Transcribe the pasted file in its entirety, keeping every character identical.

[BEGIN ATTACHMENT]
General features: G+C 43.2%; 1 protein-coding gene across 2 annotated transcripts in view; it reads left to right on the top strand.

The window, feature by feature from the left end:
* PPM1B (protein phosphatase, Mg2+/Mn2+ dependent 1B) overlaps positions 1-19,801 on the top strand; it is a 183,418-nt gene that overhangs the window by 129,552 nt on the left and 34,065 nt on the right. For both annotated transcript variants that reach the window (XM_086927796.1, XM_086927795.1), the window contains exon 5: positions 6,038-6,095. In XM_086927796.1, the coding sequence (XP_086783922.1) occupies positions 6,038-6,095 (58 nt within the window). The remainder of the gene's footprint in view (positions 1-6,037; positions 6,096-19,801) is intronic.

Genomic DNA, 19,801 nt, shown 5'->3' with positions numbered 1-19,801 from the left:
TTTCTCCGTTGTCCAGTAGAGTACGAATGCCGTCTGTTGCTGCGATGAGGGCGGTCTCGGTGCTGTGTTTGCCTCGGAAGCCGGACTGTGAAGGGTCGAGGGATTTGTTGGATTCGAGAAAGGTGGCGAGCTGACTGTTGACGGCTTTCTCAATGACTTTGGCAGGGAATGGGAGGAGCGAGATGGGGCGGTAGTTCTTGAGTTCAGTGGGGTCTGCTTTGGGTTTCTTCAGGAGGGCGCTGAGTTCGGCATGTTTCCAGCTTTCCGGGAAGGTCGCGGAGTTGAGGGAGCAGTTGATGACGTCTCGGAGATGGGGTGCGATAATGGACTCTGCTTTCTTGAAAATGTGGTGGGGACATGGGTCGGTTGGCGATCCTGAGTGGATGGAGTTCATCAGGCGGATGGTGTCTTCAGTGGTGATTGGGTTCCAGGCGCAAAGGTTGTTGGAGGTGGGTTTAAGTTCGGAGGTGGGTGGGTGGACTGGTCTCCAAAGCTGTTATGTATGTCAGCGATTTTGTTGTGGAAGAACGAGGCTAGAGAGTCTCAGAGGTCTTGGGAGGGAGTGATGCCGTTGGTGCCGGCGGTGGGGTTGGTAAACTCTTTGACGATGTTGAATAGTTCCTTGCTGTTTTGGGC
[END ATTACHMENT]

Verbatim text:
General features: G+C 43.2%; 1 protein-coding gene across 2 annotated transcripts in view; it reads left to right on the top strand.

The window, feature by feature from the left end:
* PPM1B (protein phosphatase, Mg2+/Mn2+ dependent 1B) overlaps positions 1-19,801 on the top strand; it is a 183,418-nt gene that overhangs the window by 129,552 nt on the left and 34,065 nt on the right. For both annotated transcript variants that reach the window (XM_086927796.1, XM_086927795.1), the window contains exon 5: positions 6,038-6,095. In XM_086927796.1, the coding sequence (XP_086783922.1) occupies positions 6,038-6,095 (58 nt within the window). The remainder of the gene's footprint in view (positions 1-6,037; positions 6,096-19,801) is intronic.

Genomic DNA, 19,801 nt, shown 5'->3' with positions numbered 1-19,801 from the left:
TTTCTCCGTTGTCCAGTAGAGTACGAATGCCGTCTGTTGCTGCGATGAGGGCGGTCTCGGTGCTGTGTTTGCCTCGGAAGCCGGACTGTGAAGGGTCGAGGGATTTGTTGGATTCGAGAAAGGTGGCGAGCTGACTGTTGACGGCTTTCTCAATGACTTTGGCAGGGAATGGGAGGAGCGAGATGGGGCGGTAGTTCTTGAGTTCAGTGGGGTCTGCTTTGGGTTTCTTCAGGAGGGCGCTGAGTTCGGCATGTTTCCAGCTTTCCGGGAAGGTCGCGGAGTTGAGGGAGCAGTTGATGACGTCTCGGAGATGGGGTGCGATAATGGACTCTGCTTTCTTGAAAATGTGGTGGGGACATGGGTCGGTTGGCGATCCTGAGTGGATGGAGTTCATCAGGCGGATGGTGTCTTCAGTGGTGATTGGGTTCCAGGCGCAAAGGTTGTTGGAGGTGGGTTTAAGTTCGGAGGTGGGTGGGTGGACTGGTCTCCAAAGCTGTTATGTATGTCAGCGATTTTGTTGTGGAAGAACGAGGCTAGAGAGTCTCAGAGGTCTTGGGAGGGAGTGATGCCGTTGGTGCCGGCGGTGGGGTTGGTAAACTCTTTGACGATGTTGAATAGTTCCTTGCTGTTTTGGGC